Eleanor Brooks, 7, shows off her dream bedroom makeover courtesy of HBAR. (Photo by Jay Paul)
Eleanor Brooks, 7, always looks forward to returning home from the hospital where she has been receiving regular treatment for acute lymphoblastic leukemia. This November, her homecoming was made especially sweet thanks to a bedroom makeover orchestrated by the Home Builders Association of Richmond (HBAR).
“The painters came when I was in the hospital,” Eleanor explained while showing off her new bedroom with its pink-and-white floral print carpet and raspberry-pink walls. “When I came back I said, ‘Oh my God, I love it!' I screamed!”
HBAR partnered with ASK Childhood Cancer Foundation about a year and a half ago to develop the “Welcome Home” program to make homes safe and accessible for local childhood cancer patients. In addition to doing everything from fixing a mold problem, making general home repairs and supplying a new bed to a patient who was sleeping on the floor, HBAR also plans to do a complete dream bedroom makeover once a year.
Eleanor, who was first diagnosed with ALL at age 2 ½ and is currently experiencing a relapse, was the lucky recipient of their first bedroom makeover. “It was nice to have something happy to look forward to for a change,” says Eleanor’s mom Aronne Brooks. “[Eleanor] actually cried yesterday because I got to see [the room] and she hadn’t yet because she was still in the hospital.”
Amy Godkin, executive director of ASK, says Eleanor was recommended for a room makeover by the clinic staff at the ASK Pediatric Hematology/Oncology Clinic at Children’s Hospital of Richmond at VCU. “They decided Eleanor could use a pick-me-up after going back into treatment,” Godkin says. (Leukemia treatment can take two or more years and Eleanor has been battling cancer for much of her young life.) Judging from the smile on Eleanor’s face as she showed off her new room, it was just what the doctor ordered.
Tim Parent, immediate past president of HBAR, says the partnership with ASK came about because the organization wanted to get more involved in helping the community. An HBAR member was already involved with ASK, and once Parent and others learned more about how the 40-year-old nonprofit serves kids with cancer and their families, they realized they could help.
“A lot of families are doing well until they find out their kid has cancer,” Parent says. “They are spending a lot of time in the hospital and often go from a dual to a single income. The bills start stacking up. There may be repairs that need to be made, but the parents are concentrating on the hospital visits and child instead of keeping up with home repairs.”
Godkin says that up to half of the families ASK serves report severe financial hardship as a result of their child’s cancer treatment. “Statistically, we know that 30 to 50 percent of our families will have to declare bankruptcy,” she says. Once ASK and its clinic staff identifies a family who could use help with their house, they notify HBAR, which in turn puts the word out to its membership.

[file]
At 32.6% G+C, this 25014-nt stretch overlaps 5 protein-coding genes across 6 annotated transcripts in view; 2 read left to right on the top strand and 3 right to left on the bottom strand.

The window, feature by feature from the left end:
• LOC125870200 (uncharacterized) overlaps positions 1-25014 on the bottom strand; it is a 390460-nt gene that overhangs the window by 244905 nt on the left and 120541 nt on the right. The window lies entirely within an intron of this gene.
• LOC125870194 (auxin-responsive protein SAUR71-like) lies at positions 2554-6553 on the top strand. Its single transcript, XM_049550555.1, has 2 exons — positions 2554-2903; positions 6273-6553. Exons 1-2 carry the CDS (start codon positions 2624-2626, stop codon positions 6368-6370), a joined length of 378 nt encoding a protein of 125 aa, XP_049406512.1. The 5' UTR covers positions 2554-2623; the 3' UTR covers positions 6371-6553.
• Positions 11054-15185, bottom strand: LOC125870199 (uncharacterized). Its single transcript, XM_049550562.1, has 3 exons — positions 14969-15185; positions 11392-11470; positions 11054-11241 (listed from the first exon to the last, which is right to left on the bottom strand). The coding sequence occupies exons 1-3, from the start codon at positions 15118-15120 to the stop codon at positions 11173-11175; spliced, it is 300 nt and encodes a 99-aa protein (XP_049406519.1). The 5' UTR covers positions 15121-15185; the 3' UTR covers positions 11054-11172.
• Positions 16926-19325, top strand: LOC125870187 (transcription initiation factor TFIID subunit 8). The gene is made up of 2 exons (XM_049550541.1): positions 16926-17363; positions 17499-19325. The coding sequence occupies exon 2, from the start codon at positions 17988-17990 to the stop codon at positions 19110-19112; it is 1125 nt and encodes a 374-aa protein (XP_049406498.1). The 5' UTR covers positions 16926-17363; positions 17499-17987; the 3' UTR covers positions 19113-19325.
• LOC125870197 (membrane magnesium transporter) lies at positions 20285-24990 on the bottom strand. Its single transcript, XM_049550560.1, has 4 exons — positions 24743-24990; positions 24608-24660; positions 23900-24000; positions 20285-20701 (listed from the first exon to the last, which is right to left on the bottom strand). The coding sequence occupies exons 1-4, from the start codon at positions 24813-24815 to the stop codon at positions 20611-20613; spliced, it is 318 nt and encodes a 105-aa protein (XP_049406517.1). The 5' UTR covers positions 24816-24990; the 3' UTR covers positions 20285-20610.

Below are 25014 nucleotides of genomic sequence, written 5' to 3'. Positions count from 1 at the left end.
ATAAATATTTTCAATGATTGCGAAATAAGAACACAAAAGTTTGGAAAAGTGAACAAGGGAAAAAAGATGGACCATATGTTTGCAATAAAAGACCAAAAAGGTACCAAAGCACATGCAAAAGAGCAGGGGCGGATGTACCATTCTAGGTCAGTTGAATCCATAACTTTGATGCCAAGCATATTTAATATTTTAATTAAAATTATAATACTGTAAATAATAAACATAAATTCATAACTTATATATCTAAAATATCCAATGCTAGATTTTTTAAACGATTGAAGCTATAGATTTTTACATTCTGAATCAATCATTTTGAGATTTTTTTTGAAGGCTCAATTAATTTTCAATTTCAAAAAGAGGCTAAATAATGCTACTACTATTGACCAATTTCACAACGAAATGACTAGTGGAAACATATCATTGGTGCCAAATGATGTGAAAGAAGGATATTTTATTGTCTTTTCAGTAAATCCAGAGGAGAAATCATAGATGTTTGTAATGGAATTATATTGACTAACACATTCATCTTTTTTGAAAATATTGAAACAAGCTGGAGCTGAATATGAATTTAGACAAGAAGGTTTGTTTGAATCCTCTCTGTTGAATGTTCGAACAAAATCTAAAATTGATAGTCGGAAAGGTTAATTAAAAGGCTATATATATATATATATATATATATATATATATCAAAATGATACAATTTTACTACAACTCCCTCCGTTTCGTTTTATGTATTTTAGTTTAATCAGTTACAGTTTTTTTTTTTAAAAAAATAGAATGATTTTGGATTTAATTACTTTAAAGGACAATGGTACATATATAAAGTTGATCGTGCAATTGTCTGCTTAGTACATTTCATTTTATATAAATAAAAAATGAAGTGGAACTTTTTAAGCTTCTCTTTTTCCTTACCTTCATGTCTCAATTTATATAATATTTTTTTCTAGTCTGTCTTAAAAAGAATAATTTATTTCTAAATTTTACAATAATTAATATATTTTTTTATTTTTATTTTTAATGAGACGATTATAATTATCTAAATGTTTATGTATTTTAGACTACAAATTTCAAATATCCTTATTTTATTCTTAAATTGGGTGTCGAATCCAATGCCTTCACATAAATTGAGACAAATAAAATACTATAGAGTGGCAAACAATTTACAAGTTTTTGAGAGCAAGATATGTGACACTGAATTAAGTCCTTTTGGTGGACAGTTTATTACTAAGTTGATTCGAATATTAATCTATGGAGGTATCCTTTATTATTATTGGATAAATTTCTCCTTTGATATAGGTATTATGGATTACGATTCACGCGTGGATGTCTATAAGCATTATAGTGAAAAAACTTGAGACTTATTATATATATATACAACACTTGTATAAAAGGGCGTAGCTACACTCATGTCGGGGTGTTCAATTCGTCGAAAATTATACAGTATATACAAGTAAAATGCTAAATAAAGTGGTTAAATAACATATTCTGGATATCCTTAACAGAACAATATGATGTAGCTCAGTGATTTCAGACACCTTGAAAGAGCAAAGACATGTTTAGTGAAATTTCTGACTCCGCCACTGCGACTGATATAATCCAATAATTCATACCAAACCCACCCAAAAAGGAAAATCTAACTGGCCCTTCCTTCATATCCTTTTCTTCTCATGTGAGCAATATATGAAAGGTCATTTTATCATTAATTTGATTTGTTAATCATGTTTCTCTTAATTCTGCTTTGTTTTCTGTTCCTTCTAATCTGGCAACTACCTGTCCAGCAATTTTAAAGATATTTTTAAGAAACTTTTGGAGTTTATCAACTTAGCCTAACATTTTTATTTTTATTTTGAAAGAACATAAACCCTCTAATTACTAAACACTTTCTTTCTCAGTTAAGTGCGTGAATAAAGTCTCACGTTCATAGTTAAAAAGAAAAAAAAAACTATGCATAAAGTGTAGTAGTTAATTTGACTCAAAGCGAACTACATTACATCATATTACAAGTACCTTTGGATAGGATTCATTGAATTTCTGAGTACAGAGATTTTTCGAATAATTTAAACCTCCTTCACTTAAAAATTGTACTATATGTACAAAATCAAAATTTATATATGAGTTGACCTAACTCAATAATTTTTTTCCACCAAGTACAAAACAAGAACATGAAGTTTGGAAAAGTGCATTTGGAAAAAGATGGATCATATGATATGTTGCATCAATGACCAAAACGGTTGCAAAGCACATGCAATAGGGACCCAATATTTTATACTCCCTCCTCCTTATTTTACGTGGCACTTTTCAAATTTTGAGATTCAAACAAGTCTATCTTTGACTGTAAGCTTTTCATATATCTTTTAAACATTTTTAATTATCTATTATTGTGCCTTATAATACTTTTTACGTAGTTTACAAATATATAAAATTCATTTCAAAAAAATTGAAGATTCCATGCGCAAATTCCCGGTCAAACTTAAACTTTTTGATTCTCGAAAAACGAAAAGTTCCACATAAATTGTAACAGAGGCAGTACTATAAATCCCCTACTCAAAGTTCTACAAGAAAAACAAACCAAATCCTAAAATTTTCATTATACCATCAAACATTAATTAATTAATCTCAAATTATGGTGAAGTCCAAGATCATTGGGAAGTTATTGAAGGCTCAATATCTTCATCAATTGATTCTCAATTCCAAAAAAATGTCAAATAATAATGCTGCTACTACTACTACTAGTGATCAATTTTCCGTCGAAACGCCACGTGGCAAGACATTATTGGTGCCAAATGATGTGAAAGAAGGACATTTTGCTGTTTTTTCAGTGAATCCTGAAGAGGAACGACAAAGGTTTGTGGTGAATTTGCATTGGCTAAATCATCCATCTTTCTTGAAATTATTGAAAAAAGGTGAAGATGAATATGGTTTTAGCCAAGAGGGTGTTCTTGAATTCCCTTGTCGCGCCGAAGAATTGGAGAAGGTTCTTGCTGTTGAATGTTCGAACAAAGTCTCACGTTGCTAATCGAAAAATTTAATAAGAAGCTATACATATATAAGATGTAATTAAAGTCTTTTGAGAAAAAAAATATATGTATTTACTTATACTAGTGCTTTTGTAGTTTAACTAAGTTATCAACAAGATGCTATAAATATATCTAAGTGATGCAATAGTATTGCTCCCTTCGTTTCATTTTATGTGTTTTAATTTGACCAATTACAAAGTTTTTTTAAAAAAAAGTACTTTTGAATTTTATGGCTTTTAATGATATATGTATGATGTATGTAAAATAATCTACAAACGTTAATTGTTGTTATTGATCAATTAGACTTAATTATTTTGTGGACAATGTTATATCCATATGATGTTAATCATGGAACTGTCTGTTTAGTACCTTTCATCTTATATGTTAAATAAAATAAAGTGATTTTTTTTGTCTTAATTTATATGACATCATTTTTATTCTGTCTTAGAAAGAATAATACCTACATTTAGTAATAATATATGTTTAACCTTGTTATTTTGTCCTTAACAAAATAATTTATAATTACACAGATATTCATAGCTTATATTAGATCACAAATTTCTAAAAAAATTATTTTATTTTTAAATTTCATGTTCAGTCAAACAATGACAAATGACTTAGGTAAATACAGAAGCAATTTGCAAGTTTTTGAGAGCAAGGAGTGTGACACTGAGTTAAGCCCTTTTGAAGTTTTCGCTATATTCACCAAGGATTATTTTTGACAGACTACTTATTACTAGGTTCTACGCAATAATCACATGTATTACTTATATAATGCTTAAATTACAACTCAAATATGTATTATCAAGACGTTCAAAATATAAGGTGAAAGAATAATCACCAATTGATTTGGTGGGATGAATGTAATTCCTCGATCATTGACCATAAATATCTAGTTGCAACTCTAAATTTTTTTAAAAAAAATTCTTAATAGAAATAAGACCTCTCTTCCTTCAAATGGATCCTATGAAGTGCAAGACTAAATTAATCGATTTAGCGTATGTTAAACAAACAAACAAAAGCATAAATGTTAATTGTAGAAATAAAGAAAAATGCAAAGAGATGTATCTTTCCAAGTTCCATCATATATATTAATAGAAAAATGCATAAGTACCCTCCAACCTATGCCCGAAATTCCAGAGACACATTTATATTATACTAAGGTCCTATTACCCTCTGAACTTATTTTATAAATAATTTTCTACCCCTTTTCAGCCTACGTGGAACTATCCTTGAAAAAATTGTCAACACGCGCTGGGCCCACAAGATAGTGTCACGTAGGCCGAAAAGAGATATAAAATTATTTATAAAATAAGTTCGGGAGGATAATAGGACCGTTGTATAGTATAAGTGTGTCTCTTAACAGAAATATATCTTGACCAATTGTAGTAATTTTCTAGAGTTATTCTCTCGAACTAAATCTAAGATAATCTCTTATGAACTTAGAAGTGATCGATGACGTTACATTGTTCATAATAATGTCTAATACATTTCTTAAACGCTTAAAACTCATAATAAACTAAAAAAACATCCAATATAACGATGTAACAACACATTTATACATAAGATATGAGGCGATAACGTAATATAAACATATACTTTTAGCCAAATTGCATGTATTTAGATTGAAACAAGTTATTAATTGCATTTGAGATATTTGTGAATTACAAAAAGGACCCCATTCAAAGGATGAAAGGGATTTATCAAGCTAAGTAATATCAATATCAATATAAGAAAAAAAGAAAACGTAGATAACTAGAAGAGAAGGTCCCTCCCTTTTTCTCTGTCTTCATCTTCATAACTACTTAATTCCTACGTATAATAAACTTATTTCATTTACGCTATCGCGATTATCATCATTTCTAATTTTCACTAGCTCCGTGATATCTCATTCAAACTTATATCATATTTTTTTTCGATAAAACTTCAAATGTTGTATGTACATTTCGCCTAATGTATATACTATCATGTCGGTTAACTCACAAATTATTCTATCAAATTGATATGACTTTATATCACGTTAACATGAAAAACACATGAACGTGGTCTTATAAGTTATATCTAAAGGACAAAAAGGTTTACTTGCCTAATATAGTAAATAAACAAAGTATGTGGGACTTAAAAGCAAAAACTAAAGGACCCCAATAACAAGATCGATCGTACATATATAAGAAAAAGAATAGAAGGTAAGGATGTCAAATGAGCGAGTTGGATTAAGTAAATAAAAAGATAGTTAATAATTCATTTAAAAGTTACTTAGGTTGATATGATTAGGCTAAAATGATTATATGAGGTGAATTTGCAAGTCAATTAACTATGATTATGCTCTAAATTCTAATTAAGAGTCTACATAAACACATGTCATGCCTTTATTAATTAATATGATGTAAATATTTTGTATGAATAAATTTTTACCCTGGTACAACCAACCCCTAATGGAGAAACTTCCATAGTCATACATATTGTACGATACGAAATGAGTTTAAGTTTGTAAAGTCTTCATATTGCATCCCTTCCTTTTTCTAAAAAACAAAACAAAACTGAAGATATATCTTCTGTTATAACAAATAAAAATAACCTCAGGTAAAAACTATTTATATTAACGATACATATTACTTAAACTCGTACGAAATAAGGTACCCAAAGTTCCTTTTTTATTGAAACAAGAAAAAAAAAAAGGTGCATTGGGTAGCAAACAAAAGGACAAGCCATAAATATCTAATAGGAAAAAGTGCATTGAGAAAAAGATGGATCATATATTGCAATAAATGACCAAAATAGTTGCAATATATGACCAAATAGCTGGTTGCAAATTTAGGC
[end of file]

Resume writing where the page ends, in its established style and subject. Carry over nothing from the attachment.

“As soon as an email is sent out to the association we have more than enough of what we need for each project every time,” Parent says. “Just about any time Amy has sent an email we’ve been able to help. … The gratitude from the ASK Foundation and seeing smiles from the kids has been unbelievable.”
In addition to providing its services to ASK families, HBAR also has raised about $25,000 for the organization, including $13,000 at 2015’s Homearama.
Interior designer Helen Reed, an ASK board member, took the lead on Eleanor’s dream bedroom makeover. Costen Floors donated the labor to install the new carpet tiles and Virginia Restoration Services painted the room. The Closet Factory provided a new built-in desk and storage units and closet storage.
Reed says she got involved with ASK specifically so that she could help with the room makeovers. “I knew I could make some of the dreams for these kids a reality,” she says.
Working with Eleanor, Reed says she interviewed her just as she could any other design client, asking about her favorite colors and themes, and even consulting a Pinterest board Eleanor and her mother had worked on while Eleanor was receiving treatment at the clinic.
“She told me that she liked flowers and that pink was her favorite color and she asked me if she could keep her unicorns,” Reed says. “She is the typical little girl who loves all the things little girls love.”
Eleanor chose the wall colors — Sherwin Williams “Angelic” and “Dynamo” — and requested that the ceiling be painted light blue to look like the sky. New bedding from Bed Bath & Beyond was added to Eleanor’s Cinderella carriage bed, a gift she received from her grandparents after completing treatment the first time she had leukemia.
“It was so much fun,” Reed says of the makeover. “It was a project filled with a lot of love from a lot of people. That’s what fueled it. … It is hard to put in words how grateful I am to have been a part of it. [Gratitude] seems like such a small word for how big the actual feeling is.”